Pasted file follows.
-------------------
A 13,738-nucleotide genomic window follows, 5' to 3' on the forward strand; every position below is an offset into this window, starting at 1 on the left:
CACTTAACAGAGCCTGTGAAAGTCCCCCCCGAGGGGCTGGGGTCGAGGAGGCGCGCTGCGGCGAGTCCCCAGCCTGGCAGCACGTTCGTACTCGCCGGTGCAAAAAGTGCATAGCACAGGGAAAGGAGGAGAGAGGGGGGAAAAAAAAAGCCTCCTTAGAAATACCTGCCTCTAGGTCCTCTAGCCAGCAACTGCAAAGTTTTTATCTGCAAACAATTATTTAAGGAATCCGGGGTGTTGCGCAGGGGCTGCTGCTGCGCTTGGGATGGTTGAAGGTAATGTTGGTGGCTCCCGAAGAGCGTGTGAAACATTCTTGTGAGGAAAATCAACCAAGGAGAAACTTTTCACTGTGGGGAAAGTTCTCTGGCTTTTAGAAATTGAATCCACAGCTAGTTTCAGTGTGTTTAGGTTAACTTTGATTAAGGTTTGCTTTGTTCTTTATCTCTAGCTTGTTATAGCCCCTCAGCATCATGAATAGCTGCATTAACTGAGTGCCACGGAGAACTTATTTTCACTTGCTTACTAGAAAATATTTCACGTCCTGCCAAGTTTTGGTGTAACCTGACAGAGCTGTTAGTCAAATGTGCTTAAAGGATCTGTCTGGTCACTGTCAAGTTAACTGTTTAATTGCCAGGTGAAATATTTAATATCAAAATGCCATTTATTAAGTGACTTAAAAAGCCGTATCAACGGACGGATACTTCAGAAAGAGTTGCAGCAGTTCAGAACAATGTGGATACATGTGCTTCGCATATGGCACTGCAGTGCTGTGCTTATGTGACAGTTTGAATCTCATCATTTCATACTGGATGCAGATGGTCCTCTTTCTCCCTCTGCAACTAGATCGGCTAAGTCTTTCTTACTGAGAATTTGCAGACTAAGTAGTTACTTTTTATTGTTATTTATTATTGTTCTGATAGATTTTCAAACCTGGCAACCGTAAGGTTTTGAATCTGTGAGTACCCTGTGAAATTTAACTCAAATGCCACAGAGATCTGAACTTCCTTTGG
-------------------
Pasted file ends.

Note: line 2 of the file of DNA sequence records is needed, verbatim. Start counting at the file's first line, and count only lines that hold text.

CACTTAACAGAGCCTGTGAAAGTCCCCCCCGAGGGGCTGGGGTCGAGGAGGCGCGCTGCGGCGAGTCCCCAGCCTGGCAGCACGTTCGTACTCGCCGGTGCAAAAAGTGCATAGCACAGGGAAAGGAGGAGAGAGGGGGGAAAAAAAAAGCCTCCTTAGAAATACCTGCCTCTAGGTCCTCTAGCCAGCAACTGCAAAGTTTTTATCTGCAAACAATTATTTAAGGAATCCGGGGTGTTGCGCAGGGGCTGCTGCTGCGCTTGGGATGGTTGAAGGTAATGTTGGTGGCTCCCGAAGAGCGTGTGAAACATTCTTGTGAGGAAAATCAACCAAGGAGAAACTTTTCACTGTGGGGAAAGTTCTCTGGCTTTTAGAAATTGAATCCACAGCTAGTTTCAGTGTGTTTAGGTTAACTTTGATTAAGGTTTGCTTTGTTCTTTATCTCTAGCTTGTTATAGCCCCTCAGCATCATGAATAGCTGCATTAACTGAGTGCCACGGAGAACTTATTTTCACTTGCTTACTAGAAAATATTTCACGTCCTGCCAAGTTTTGGTGTAACCTGACAGAGCTGTTAGTCAAATGTGCTTAAAGGATCTGTCTGGTCACTGTCAAGTTAACTGTTTAATTGCCAGGTGAAATATTTAATATCAAAATGCCATTTATTAAGTGACTTAAAAAGCCGTATCAACGGACGGATACTTCAGAAAGAGTTGCAGCAGTTCAGAACAATGTGGATACATGTGCTTCGCATATGGCACTGCAGTGCTGTGCTTATGTGACAGTTTGAATCTCATCATTTCATACTGGATGCAGATGGTCCTCTTTCTCCCTCTGCAACTAGATCGGCTAAGTCTTTCTTACTGAGAATTTGCAGACTAAGTAGTTACTTTTTATTGTTATTTATTATTGTTCTGATAGATTTTCAAACCTGGCAACCGTAAGGTTTTGAATCTGTGAGTACCCTGTGAAATTTAACTCAAATGCCACAGAGATCTGAACTTCCTTTGG